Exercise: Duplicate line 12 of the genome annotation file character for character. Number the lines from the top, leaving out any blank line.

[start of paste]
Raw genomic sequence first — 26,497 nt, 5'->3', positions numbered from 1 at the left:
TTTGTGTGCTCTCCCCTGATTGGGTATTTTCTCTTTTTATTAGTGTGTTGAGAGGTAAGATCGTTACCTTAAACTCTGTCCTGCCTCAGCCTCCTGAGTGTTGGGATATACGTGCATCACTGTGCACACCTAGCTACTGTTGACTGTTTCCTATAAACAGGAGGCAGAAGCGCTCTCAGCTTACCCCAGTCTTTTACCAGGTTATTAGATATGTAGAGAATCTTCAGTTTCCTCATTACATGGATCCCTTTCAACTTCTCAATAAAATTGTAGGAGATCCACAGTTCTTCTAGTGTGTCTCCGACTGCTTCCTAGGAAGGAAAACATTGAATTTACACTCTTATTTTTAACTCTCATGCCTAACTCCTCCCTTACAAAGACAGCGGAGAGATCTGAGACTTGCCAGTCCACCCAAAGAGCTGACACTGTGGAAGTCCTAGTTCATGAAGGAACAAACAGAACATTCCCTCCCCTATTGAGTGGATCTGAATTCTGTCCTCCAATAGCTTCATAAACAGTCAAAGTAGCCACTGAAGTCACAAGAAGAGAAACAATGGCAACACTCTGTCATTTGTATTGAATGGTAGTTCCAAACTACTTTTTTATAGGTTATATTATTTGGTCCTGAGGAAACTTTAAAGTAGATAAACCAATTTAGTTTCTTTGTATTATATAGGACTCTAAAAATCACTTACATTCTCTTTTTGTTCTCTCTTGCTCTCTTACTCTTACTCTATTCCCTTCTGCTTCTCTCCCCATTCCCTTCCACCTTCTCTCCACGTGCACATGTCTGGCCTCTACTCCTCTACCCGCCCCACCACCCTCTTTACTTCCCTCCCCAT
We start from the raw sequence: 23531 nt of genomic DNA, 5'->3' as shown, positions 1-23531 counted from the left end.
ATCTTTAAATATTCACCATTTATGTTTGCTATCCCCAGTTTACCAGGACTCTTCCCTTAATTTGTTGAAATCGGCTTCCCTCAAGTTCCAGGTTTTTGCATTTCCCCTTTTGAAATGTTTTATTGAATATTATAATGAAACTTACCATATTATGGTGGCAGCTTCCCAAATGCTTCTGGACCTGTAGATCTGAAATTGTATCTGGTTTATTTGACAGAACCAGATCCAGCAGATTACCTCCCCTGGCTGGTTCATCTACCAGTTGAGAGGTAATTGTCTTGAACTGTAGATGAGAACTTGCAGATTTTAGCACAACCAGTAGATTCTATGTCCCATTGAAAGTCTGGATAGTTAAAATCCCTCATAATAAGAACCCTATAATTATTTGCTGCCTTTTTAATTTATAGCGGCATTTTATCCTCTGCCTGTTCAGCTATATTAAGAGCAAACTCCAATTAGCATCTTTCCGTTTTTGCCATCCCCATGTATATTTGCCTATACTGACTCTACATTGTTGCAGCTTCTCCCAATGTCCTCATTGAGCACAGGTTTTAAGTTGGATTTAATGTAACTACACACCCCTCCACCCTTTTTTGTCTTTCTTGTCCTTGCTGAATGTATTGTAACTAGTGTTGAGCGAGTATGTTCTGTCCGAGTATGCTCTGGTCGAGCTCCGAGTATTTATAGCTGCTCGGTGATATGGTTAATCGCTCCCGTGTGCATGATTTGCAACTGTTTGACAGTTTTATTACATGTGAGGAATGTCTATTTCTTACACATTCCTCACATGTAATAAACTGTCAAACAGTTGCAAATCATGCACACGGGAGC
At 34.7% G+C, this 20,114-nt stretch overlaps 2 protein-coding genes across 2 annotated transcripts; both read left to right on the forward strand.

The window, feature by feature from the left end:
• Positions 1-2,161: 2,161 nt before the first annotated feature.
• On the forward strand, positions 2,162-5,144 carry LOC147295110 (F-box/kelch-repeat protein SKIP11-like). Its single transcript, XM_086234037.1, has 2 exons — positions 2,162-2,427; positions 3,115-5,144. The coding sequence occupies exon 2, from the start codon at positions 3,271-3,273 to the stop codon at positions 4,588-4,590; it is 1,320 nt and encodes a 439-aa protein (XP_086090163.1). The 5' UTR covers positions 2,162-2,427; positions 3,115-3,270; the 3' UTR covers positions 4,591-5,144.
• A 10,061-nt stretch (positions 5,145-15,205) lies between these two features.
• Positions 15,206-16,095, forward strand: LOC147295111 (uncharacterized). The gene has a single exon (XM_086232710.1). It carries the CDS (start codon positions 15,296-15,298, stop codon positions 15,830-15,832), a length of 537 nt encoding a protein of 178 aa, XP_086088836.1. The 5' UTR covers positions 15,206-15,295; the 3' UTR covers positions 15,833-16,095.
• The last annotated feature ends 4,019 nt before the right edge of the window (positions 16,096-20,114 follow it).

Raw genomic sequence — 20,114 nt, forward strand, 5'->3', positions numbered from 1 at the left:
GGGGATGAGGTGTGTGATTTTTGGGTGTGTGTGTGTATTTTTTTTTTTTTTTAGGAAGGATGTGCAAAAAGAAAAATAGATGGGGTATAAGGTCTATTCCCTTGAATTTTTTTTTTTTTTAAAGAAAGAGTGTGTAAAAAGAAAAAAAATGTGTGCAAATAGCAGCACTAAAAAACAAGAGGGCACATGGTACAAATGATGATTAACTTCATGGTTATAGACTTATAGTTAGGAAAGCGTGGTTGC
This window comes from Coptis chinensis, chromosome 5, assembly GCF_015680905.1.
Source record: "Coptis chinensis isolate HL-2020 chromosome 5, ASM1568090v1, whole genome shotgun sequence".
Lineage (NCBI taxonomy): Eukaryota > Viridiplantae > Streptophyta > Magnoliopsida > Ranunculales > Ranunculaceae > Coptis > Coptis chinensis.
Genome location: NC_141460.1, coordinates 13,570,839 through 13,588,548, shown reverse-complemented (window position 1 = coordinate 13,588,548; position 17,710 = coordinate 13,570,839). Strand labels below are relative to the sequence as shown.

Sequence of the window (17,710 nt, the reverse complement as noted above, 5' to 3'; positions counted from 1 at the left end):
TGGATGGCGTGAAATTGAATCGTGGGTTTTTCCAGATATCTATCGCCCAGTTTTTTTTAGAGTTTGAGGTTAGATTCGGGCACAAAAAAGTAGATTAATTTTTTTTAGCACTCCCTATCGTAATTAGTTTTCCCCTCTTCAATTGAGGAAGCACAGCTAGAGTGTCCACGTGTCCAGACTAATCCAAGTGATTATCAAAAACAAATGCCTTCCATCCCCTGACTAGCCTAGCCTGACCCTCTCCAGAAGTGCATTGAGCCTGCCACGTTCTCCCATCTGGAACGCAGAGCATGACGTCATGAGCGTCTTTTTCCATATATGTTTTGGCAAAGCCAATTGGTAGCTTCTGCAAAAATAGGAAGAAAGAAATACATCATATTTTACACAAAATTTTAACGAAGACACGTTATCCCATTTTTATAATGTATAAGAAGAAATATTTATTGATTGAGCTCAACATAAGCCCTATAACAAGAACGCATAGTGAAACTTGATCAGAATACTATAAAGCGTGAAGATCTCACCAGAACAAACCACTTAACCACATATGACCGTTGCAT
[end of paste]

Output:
Raw genomic sequence — 20,114 nt, forward strand, 5'->3', positions numbered from 1 at the left: